In a political season known for its twists and turns, this week's twist was pretty amazing to watch: the conservative take-down of former House Speaker Newt Gingrich. In the wake of his big win in South Carolina, the backlash began this week. There are some who believe all of this was orchestrated by the Romney campaign, but I'm not so sure. It's not clear to me that the conservative movement likes former Gov. Mitt Romney, either. I don't buy into the conspiracy— former Gov. Sarah Palin says the "establishment" is trying to "crucify" Gingrich, as she defended the First Dude's endorsement of Newt—I just think that conservatives who have never liked Speaker Gingrich but have been holding their tongues suddenly realized that he might actually have a shot at the nomination. This week, there was a Speak-Now-or-Forever-Hold-Your-Peace moment. Forever holding one's peace didn't look like a good idea anymore.
The anti-Newt arguments aimed at grassroots conservative voters came in rapid fire. Three were particularly persuasive, and the first of those was from George Will. If you believe that we need Gingrich because he'll beat President Obama in the fall debates, you need to read this:
Just 11 days after finishing fourth in New Hampshire, Gingrich's pugnacity in two debates enraptured South Carolinians, especially when he waxed indignant about the supposition that the risk-taking in his personal life--e.g., having an affair during an indignation festival against Bill Clinton--is pertinent to his fitness for the presidency. Gingrich encourages Republican voters to believe he should be nominated because he would do best in the (at most) three debates with Barack Obama. So, because Gingrich might sparkle during four and a half hours of debates, he should be given four years of control of nuclear weapons? Odd.
The second came from former Assistant Secretary of State Eliott Abrams, who was President Reagan's point man on fighting the Sandinistas in the 1980s. In the National Review this week, Abrams recounted his personal experience with Gingrich, who opposed Abrams and the Reagan administration on fighting the Soviets; he then names other members of Congress who were far more supportive of Reagan, namely Reps. Henry Hyde, Dick Cheney, Dan Burton, Connie Mack, and Tom Delay; and then ends by quoting Gingrich insulting Reagan in a 1980s-era floor statement, all to devastating effect.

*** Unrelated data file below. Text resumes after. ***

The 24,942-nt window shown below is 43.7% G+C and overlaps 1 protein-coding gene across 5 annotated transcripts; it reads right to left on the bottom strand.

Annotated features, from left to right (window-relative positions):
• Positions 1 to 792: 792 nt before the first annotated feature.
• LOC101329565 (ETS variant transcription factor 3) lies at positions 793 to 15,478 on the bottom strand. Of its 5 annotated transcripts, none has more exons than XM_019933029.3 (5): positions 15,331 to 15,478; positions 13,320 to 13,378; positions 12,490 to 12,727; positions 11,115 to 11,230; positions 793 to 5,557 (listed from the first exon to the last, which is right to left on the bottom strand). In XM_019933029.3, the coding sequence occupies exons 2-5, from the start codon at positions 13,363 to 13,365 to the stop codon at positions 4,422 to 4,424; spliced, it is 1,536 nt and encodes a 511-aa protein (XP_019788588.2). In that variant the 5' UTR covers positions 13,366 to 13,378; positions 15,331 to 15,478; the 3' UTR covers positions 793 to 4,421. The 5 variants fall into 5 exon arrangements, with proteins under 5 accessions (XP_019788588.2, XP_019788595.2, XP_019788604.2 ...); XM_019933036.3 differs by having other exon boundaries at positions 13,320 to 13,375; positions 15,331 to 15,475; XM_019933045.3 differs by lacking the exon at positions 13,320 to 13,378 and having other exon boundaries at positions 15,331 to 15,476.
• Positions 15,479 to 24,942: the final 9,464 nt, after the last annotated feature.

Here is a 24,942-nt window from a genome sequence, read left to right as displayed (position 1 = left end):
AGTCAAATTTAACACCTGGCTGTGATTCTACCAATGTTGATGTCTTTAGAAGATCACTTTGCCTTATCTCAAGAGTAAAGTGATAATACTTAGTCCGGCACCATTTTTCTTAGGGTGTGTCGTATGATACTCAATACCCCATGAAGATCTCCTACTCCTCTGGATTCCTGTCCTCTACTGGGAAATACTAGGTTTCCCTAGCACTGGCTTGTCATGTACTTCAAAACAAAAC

As a new member of Congress in the Reagan years — and I was an assistant secretary of state — Mr. Gingrich voted with the president regularly, but equally often spewed insulting rhetoric at Reagan, his top aides, and his policies to defeat Communism. Gingrich was voluble and certain in predicting that Reagan's policies would fail, and in all of this he was dead wrong.
The third hit came from R. Emmet Tyrrell, the former publisher of the conservative American Spectator magazine. If you believe that we need Newt Gingrich as our nominee because of his big ideas and above-average intelligence, you need to read "William Jefferson Gingrich" by Tyrrell. He compares the former president and the former speaker, after admitting that he first noticed nearly two decades ago that "Newt Gingrich is conservatism's Bill Clinton, but without the charm":
Newt and Bill, as 1960s generation self-promoters, share the same duplicity, ostentatious braininess, a propensity for endless scrapes with propriety and the law. They are tireless hustlers. Now Newt is hustling my fellow conservatives in this election. The last time around he successfully hustled conservatives in the House of Representatives and then the conservatives on the House impeachment committee.
So the three biggest attributes that Gingrich supporters point to as evidence of his electability—his skill in debates, his support of Reaganism, and his intellectual prowess—were eviscerated not by moderates aligned with Romney but by the most widely-read conservative columnist, a former high-level Reagan official, and one of the most popular conservative publishers of the last two decades. These weren't the only ones to come forward this week; there were others as well. The tide is turning against Newt Gingrich, and in any other election year, I'd say if he loses Florida, Gingrich is probably finished. He's taken a big hit from conservatives on the right. But this isn't any normal election year, and who knows where we'll be even a week from now. Stay tuned.